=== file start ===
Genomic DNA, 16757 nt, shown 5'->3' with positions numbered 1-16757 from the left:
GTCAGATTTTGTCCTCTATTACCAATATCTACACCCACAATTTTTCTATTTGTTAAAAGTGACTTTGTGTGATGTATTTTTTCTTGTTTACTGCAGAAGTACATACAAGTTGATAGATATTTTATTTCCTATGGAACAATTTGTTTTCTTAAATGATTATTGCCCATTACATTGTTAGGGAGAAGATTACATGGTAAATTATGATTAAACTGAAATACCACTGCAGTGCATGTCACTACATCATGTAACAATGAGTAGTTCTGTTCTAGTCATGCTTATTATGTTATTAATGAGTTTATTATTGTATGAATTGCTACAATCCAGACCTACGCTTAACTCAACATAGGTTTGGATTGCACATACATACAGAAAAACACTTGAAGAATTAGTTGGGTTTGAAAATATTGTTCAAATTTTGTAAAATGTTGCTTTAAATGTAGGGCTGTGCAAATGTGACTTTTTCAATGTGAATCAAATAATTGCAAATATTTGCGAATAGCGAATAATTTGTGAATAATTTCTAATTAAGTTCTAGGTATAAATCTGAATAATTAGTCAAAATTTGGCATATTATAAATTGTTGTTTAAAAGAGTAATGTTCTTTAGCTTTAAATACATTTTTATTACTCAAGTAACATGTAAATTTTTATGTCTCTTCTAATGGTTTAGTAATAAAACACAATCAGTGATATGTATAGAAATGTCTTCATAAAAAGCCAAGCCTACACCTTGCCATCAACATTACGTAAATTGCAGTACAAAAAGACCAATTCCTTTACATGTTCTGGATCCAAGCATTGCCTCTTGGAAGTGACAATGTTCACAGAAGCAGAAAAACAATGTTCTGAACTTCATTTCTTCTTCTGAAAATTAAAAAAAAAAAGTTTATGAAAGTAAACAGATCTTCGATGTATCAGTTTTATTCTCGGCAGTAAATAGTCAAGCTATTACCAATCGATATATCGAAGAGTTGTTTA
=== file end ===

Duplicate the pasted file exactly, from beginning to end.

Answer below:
Genomic DNA, 16757 nt, shown 5'->3' with positions numbered 1-16757 from the left:
GTCAGATTTTGTCCTCTATTACCAATATCTACACCCACAATTTTTCTATTTGTTAAAAGTGACTTTGTGTGATGTATTTTTTCTTGTTTACTGCAGAAGTACATACAAGTTGATAGATATTTTATTTCCTATGGAACAATTTGTTTTCTTAAATGATTATTGCCCATTACATTGTTAGGGAGAAGATTACATGGTAAATTATGATTAAACTGAAATACCACTGCAGTGCATGTCACTACATCATGTAACAATGAGTAGTTCTGTTCTAGTCATGCTTATTATGTTATTAATGAGTTTATTATTGTATGAATTGCTACAATCCAGACCTACGCTTAACTCAACATAGGTTTGGATTGCACATACATACAGAAAAACACTTGAAGAATTAGTTGGGTTTGAAAATATTGTTCAAATTTTGTAAAATGTTGCTTTAAATGTAGGGCTGTGCAAATGTGACTTTTTCAATGTGAATCAAATAATTGCAAATATTTGCGAATAGCGAATAATTTGTGAATAATTTCTAATTAAGTTCTAGGTATAAATCTGAATAATTAGTCAAAATTTGGCATATTATAAATTGTTGTTTAAAAGAGTAATGTTCTTTAGCTTTAAATACATTTTTATTACTCAAGTAACATGTAAATTTTTATGTCTCTTCTAATGGTTTAGTAATAAAACACAATCAGTGATATGTATAGAAATGTCTTCATAAAAAGCCAAGCCTACACCTTGCCATCAACATTACGTAAATTGCAGTACAAAAAGACCAATTCCTTTACATGTTCTGGATCCAAGCATTGCCTCTTGGAAGTGACAATGTTCACAGAAGCAGAAAAACAATGTTCTGAACTTCATTTCTTCTTCTGAAAATTAAAAAAAAAAAGTTTATGAAAGTAAACAGATCTTCGATGTATCAGTTTTATTCTCGGCAGTAAATAGTCAAGCTATTACCAATCGATATATCGAAGAGTTGTTTA